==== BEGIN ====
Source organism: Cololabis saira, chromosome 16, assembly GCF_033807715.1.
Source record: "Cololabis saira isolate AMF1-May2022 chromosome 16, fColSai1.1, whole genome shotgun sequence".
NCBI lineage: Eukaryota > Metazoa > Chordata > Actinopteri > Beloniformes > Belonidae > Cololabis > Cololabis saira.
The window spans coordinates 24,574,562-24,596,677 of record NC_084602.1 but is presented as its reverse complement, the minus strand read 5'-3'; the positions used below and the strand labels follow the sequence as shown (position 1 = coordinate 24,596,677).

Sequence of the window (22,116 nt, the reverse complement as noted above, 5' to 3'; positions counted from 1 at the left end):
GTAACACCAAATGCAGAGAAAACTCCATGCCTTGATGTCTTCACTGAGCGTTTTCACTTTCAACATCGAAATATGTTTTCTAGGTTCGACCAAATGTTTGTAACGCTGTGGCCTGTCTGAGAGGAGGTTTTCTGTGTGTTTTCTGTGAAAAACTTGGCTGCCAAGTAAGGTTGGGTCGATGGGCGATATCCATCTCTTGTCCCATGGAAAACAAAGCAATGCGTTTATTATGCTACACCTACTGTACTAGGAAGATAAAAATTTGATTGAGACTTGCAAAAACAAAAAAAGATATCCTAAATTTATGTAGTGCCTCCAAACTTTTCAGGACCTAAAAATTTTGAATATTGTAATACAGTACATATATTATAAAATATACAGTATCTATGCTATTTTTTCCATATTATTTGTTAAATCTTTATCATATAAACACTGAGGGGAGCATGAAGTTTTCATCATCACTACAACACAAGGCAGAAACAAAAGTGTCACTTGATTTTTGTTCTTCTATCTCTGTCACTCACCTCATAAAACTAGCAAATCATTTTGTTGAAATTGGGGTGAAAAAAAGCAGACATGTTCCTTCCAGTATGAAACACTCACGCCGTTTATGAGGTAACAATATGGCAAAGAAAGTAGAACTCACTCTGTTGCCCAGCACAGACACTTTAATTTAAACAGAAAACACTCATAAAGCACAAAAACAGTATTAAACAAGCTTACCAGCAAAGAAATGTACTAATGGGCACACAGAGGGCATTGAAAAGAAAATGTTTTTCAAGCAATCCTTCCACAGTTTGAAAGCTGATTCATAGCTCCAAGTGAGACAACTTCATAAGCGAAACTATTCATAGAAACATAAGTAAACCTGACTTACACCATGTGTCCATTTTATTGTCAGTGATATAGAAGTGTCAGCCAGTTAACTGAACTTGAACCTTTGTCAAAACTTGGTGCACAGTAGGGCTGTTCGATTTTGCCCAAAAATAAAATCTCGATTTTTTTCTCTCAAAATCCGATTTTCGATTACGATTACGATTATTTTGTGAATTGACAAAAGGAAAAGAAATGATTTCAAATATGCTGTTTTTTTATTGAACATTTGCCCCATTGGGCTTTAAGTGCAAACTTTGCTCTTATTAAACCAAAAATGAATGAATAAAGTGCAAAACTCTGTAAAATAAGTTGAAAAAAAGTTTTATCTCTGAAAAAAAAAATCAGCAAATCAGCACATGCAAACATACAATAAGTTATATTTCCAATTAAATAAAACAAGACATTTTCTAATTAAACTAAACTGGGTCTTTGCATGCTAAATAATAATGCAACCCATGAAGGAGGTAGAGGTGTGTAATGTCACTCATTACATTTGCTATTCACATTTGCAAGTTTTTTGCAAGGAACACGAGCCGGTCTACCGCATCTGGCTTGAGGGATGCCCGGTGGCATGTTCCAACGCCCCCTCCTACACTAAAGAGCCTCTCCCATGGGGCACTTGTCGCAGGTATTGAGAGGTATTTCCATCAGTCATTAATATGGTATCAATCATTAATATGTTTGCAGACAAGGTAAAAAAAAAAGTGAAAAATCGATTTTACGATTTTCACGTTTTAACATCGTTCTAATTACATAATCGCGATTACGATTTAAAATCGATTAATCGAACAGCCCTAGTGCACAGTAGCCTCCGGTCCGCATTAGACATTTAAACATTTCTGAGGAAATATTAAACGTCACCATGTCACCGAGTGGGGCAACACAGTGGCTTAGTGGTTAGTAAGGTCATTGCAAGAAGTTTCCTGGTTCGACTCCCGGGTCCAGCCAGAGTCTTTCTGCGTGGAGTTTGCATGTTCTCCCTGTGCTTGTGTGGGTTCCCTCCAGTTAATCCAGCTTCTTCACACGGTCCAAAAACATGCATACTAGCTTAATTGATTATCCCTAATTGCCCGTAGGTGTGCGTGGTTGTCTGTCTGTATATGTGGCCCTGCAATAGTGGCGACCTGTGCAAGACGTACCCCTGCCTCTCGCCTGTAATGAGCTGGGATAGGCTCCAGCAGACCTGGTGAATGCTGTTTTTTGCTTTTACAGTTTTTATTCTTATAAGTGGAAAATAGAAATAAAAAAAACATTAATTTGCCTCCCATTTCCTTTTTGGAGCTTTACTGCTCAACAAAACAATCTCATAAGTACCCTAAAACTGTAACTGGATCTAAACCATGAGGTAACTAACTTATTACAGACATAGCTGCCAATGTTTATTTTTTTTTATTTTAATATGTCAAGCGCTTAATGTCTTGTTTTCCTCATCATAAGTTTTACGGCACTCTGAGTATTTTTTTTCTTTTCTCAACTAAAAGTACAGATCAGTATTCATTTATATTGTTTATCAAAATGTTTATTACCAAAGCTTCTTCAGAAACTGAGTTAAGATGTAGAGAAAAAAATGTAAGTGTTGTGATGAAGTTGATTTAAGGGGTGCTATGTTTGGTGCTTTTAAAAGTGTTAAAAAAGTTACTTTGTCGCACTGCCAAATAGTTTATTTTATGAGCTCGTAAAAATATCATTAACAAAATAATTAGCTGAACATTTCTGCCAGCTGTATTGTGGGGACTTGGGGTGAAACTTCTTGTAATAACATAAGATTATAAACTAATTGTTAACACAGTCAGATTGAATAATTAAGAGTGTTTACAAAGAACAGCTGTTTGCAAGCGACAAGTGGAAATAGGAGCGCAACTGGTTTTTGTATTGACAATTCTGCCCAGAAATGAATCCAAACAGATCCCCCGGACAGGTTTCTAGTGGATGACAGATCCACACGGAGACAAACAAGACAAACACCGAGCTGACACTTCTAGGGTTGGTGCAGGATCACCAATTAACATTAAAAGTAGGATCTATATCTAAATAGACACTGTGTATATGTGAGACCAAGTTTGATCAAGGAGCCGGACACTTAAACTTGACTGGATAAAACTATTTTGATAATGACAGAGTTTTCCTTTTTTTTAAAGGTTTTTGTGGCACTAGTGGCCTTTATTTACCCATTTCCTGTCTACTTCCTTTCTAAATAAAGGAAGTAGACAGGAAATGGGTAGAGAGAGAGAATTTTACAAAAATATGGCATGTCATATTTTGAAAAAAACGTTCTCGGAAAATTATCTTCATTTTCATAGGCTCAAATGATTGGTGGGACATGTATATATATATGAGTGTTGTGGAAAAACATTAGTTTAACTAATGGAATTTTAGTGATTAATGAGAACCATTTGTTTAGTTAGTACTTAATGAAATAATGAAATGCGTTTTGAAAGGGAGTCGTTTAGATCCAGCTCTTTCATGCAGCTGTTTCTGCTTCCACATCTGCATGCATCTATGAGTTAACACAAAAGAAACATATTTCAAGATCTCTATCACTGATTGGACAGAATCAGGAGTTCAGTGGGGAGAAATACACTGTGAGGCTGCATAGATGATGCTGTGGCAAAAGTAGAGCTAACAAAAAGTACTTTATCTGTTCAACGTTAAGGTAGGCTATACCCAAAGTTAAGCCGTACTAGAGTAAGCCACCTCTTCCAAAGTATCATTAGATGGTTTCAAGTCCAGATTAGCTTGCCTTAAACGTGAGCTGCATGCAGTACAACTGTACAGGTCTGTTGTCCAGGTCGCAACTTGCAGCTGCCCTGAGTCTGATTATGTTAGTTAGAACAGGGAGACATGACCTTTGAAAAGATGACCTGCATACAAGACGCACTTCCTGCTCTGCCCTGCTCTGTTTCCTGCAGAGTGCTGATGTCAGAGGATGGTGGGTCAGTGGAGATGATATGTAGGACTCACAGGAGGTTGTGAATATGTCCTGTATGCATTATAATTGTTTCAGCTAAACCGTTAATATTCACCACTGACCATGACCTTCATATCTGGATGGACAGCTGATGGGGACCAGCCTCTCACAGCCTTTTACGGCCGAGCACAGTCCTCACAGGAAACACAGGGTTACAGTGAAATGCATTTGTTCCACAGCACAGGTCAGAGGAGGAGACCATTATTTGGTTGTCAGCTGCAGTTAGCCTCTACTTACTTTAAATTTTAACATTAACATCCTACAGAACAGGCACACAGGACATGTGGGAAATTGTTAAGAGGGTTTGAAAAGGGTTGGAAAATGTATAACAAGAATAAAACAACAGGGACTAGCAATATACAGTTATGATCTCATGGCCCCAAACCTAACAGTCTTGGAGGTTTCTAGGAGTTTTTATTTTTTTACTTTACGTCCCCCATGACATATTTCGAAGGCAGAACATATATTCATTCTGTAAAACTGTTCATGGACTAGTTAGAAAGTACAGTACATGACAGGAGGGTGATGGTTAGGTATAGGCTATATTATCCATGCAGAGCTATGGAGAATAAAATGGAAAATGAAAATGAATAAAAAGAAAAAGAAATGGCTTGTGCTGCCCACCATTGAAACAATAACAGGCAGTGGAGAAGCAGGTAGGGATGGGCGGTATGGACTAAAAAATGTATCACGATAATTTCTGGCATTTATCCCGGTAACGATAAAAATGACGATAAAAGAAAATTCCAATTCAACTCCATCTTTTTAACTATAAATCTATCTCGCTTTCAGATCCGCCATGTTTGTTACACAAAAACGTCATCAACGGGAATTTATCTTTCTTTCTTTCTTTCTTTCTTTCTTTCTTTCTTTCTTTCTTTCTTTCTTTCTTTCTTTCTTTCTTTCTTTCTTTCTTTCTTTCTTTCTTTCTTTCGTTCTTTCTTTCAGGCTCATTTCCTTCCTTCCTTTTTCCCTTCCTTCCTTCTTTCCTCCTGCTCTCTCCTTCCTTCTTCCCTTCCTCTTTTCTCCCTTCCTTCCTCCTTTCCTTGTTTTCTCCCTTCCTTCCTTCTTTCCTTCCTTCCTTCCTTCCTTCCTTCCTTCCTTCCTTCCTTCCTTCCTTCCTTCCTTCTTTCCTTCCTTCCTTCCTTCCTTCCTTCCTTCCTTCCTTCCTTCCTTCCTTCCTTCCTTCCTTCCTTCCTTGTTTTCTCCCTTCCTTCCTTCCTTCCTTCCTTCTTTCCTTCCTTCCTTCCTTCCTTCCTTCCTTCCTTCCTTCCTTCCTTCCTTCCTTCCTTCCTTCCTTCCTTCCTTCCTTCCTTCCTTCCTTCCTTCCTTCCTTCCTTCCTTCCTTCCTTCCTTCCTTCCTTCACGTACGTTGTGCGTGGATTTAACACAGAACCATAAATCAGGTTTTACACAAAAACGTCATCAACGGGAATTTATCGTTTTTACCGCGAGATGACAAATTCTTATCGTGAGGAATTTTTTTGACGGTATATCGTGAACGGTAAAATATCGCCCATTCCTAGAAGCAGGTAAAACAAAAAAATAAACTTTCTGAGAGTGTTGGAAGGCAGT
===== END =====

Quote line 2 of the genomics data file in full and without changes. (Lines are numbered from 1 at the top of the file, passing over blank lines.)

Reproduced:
Source record: "Cololabis saira isolate AMF1-May2022 chromosome 16, fColSai1.1, whole genome shotgun sequence".